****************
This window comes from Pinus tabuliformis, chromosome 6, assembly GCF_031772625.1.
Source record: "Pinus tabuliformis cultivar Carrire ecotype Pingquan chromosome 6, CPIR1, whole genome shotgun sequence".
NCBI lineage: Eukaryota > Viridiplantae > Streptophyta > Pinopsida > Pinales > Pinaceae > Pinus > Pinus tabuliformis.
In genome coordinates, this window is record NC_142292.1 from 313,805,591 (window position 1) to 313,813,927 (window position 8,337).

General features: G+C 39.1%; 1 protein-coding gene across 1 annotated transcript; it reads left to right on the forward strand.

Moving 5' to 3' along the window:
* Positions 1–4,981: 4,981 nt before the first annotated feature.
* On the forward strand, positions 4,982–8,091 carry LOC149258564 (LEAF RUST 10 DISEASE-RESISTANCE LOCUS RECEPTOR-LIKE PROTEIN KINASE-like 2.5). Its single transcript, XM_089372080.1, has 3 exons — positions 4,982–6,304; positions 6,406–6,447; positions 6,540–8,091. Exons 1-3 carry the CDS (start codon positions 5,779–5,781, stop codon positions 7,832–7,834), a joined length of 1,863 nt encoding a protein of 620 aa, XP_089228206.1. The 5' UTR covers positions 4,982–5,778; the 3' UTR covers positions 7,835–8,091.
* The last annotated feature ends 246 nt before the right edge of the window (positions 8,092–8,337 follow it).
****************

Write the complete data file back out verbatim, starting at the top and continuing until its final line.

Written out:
This window comes from Pinus tabuliformis, chromosome 6, assembly GCF_031772625.1.
Source record: "Pinus tabuliformis cultivar Carrire ecotype Pingquan chromosome 6, CPIR1, whole genome shotgun sequence".
NCBI lineage: Eukaryota > Viridiplantae > Streptophyta > Pinopsida > Pinales > Pinaceae > Pinus > Pinus tabuliformis.
In genome coordinates, this window is record NC_142292.1 from 313,805,591 (window position 1) to 313,813,927 (window position 8,337).

General features: G+C 39.1%; 1 protein-coding gene across 1 annotated transcript; it reads left to right on the forward strand.

Moving 5' to 3' along the window:
* Positions 1–4,981: 4,981 nt before the first annotated feature.
* On the forward strand, positions 4,982–8,091 carry LOC149258564 (LEAF RUST 10 DISEASE-RESISTANCE LOCUS RECEPTOR-LIKE PROTEIN KINASE-like 2.5). Its single transcript, XM_089372080.1, has 3 exons — positions 4,982–6,304; positions 6,406–6,447; positions 6,540–8,091. Exons 1-3 carry the CDS (start codon positions 5,779–5,781, stop codon positions 7,832–7,834), a joined length of 1,863 nt encoding a protein of 620 aa, XP_089228206.1. The 5' UTR covers positions 4,982–5,778; the 3' UTR covers positions 7,835–8,091.
* The last annotated feature ends 246 nt before the right edge of the window (positions 8,092–8,337 follow it).